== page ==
Fed Transparency and Minutes

Transparency is currently a central banker cause
But it reminds me too much of sausages and laws
I think translucence, like my shower door, is a good compromise
It lets in the light but keeps out the flies

One way the Federal Open Market Committee has increased transparency in policymaking in recent years has been to release the minutes of the previous meeting three weeks after the meeting. This change is important because the public gets to see behind the motives of the last policy move (or non move) before the next meeting. Prior to the change, the minutes of the last meeting were released a couple of days after the following meeting. By then there wasn't much interest in them.

The minutes are a pretty accurate account of the deliberations behind the policy, but they don't always depict the range of views if there are outliers. The staff, in their write-up of the minutes, tries to focus on the central tendency of the discussion. In my day, that meant that they felt free to ignore outliers in the discussion. I recall it well because I was sometimes an outlier.

I had strong differences with the majority of the FOMC during the spring of 1999, and, as a result, I dissented againt the increases in the Fed Funds rate in the June and August 1999 meeting. In the meetings prior to my dissent, I didn't think my viewpoint was reflected in the minutes at all and I complained about it. In return, I got the "central tendency" argument. The most I was able to accomplish was a one word change-I don't remember if it was an addition or a deletion. I do remember the single word however. If staff had been willing to let my view into the minutes I may not have felt it necessary to dissent. By dissenting, I got to write the paragraph in the minutes explaining my rationale.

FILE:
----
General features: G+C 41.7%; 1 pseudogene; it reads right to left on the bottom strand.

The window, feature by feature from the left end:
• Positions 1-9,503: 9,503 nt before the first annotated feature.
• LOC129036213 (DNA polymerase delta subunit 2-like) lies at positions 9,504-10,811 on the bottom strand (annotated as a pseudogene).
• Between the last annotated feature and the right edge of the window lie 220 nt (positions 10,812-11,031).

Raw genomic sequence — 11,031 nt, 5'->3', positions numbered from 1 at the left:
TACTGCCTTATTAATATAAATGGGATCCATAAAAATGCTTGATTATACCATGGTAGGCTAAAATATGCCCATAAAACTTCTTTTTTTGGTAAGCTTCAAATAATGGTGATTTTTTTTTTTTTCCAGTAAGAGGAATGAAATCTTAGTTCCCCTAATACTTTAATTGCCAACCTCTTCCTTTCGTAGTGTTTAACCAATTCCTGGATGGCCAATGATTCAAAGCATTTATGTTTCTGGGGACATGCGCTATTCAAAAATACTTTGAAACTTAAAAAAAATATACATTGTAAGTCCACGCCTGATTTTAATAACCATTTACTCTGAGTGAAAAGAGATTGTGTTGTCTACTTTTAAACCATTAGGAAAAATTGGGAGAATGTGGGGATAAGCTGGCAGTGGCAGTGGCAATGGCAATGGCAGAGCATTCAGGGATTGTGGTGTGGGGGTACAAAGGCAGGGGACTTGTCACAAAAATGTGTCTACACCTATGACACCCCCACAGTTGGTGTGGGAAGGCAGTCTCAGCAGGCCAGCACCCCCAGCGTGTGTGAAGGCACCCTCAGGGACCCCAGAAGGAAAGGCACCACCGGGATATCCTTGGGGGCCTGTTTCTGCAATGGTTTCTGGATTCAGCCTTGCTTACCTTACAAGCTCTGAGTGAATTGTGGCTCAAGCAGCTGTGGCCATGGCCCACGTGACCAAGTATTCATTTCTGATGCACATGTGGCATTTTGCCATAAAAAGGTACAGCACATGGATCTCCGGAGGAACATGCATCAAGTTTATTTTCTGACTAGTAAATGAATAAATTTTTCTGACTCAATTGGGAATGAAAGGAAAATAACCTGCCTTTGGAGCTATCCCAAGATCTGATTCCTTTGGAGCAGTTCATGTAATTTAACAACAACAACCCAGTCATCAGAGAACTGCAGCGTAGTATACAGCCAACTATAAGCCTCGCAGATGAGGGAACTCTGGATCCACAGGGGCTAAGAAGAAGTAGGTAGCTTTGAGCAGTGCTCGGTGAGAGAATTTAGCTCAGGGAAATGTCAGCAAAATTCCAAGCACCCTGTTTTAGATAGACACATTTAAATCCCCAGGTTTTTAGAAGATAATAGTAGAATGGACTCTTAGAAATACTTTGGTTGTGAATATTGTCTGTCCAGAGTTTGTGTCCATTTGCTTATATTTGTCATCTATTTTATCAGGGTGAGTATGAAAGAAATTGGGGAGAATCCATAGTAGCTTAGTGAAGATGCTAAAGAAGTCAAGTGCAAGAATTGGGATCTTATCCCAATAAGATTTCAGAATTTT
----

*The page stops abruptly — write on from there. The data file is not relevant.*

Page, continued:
The minutes of the December 2008 meeting released this week are very interesting in that they give the background of the thinking behind the historic cut in the Fed funds rate to a range of zero to 25 basis points and the promise of unprecedented asset purchases to unfreeze credit markets. They noted a further weakening in the economy and the appreciable decline in inflationary pressure as the context.

The FOMC stance earlier in the year that inflation would fall as growth weakened and their decision to put inflation fighting on the back burner while they dealt with the credit crisis have been vindicated. It's hard to imagine that some wanted to use the Fed funds rate to fight inflation during much of the year. It's also difficult to imagine the European Central Bank raising its policy rate as recently as July. I guess that's what makes a horse race.  You can find the statement released after the December 16 meeting here. The minutes, released three weeks later, may be found here.

Comments (1)

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  1. K. Kwilosz says:

    What comtrols the amount of money the Feds can print?
    Is it tied to the amount of gold bullion held by the Feds?